I am not a Greek scholar. But I wanted to find out about that "week", I read a lot from Greek students and they come to different interpretations. What I remember is their was no Greek word for Shabbath (Hebrew) in Greek so they used "sabbaton" for the Hebrew Sabbath, the sevens day of the week. But the word Shabbath in Hebrew can also mean a day of rest on other days of the week during the feasts ( Lev 23:24+32+39). There is the commandment to cound 50 days for the Omer after the Sabbath (Lev 23: 11+15) That word became a controversy between the Sudduzees, which counted in the days of Jesus after the weekly Sabbath and the Pharisees, who counted from the 16th of Nisan, the day after the Sabbath of the feast, as it is nowadays. In every passover week there is a "Sabbath" of the feast and a weekly Sabbath. I believe, that the first Sabbaths in Mat 28:1 refers to the two Sabbaths of the Passover week, therefore the plural in Matthew makes it clear that this means the end of the weekly Sabbath, when the new day begins. But what is the second "Sabbaths"? I found another Sabbaths (plural) for weeks in Lev 23:15. The Greek has no word for this. Maybe you could find out what the Sebtuagint ( excuse my writing) says in Greek. Some Greek scholars say that the Greek had a "W" in sabbatwn, refering to the 7 special weeks after Pesach. Then the second Sabbaths are the weeks, the first or one of the weeks and because it is the day after the weekly Sabbath, it is indeed the Sunday, which is in agreement with scripture. But it does not IMO say that Mark 16:9 is the resurrection on Sunday.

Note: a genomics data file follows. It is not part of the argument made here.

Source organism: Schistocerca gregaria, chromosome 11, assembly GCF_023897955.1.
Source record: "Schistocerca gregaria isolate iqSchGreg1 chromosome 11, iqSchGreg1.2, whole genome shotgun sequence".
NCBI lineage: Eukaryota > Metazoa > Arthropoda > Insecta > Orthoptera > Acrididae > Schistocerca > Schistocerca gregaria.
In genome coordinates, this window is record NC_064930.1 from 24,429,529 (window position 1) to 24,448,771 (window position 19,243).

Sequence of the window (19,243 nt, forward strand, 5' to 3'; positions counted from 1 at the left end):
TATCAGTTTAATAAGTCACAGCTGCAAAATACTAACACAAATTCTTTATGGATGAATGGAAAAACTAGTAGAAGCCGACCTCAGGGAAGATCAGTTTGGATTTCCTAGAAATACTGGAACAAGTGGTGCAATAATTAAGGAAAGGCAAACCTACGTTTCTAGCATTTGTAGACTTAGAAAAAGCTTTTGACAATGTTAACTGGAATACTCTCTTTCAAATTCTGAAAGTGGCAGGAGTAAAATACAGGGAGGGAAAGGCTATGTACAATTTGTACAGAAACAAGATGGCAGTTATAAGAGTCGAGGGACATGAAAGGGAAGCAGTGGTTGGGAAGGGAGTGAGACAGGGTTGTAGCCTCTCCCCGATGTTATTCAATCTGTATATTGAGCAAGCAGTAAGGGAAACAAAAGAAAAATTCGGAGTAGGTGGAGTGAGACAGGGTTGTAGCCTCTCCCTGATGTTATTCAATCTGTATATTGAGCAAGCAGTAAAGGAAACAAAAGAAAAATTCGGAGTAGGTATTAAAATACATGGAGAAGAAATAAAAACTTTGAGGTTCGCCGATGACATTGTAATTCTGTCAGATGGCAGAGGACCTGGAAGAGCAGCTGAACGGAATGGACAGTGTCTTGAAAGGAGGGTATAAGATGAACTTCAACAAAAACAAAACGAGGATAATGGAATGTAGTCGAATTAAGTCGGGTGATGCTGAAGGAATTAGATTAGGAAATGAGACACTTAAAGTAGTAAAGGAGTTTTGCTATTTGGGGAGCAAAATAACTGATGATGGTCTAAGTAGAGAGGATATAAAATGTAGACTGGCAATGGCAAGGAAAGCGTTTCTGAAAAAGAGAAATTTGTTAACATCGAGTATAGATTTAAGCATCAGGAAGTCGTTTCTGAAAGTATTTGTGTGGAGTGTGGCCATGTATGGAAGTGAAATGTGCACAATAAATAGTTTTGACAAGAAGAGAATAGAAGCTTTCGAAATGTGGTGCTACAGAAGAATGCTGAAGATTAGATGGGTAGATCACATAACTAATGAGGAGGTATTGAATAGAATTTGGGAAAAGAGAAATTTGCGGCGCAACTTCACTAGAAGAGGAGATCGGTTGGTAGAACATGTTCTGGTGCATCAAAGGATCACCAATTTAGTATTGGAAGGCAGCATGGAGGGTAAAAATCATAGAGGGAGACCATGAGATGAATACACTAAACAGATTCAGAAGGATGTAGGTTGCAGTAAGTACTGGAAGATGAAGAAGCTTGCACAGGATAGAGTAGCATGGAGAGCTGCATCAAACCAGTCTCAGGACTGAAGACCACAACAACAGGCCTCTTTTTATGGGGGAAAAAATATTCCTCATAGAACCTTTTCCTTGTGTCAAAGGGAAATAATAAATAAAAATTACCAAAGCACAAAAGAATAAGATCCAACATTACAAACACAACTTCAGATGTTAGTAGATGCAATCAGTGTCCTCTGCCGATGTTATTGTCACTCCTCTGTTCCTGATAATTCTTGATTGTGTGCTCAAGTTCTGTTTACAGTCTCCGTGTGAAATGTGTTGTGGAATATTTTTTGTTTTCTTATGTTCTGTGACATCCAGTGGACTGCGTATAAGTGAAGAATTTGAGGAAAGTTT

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Old 03-19-2013, 09:19 AM
 
367 posts, read 281,827 times
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Many words have different meanings depending on usage and context. What does this mean?

A bass playing with a bass!

Tell me what you think it means:
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Old 03-19-2013, 10:32 AM
 
Location: US
26,384 posts, read 13,994,881 times
Reputation: 1601
Quote:
Originally Posted by Zur View Post
Shalom!